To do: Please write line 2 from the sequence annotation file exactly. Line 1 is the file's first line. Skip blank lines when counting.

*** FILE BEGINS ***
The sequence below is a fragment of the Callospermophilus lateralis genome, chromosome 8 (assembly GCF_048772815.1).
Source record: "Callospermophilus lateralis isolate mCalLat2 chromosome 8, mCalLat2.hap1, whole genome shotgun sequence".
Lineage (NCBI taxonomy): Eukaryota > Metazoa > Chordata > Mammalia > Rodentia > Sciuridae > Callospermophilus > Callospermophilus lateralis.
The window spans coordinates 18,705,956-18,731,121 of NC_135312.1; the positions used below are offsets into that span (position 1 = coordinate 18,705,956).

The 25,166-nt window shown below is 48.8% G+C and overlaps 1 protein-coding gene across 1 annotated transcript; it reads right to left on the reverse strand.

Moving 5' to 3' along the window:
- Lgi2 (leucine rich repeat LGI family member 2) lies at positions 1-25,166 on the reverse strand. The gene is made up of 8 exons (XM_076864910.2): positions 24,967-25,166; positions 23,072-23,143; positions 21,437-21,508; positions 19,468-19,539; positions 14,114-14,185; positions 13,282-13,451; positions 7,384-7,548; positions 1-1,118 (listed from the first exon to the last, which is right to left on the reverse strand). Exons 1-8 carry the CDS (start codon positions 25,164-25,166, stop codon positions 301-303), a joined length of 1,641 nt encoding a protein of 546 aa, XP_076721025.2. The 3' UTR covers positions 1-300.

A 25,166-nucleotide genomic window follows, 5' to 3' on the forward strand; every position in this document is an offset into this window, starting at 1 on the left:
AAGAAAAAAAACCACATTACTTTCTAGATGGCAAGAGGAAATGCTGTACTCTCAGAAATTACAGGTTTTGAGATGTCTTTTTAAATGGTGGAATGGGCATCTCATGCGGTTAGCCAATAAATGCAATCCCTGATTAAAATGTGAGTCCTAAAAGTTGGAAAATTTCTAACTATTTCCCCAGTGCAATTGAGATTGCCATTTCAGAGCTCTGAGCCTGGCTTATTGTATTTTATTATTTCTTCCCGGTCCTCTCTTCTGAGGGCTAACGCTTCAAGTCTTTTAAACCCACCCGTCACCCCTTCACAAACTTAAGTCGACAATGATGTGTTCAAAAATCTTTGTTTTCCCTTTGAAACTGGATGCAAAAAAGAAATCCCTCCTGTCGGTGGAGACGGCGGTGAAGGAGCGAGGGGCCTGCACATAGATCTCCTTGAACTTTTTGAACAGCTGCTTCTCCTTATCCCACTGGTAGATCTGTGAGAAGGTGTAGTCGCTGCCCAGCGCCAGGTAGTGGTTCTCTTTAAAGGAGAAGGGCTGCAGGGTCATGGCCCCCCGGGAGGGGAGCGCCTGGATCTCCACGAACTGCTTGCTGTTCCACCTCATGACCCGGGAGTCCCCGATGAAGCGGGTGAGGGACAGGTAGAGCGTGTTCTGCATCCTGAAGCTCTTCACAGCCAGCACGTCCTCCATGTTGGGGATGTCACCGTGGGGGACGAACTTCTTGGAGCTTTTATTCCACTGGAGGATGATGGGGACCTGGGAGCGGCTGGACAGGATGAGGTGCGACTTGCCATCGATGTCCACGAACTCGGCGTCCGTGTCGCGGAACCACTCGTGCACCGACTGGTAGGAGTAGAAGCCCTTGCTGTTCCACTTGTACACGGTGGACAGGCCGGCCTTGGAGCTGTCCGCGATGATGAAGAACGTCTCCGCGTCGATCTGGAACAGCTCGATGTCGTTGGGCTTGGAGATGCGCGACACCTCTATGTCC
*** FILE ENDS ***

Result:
Source record: "Callospermophilus lateralis isolate mCalLat2 chromosome 8, mCalLat2.hap1, whole genome shotgun sequence".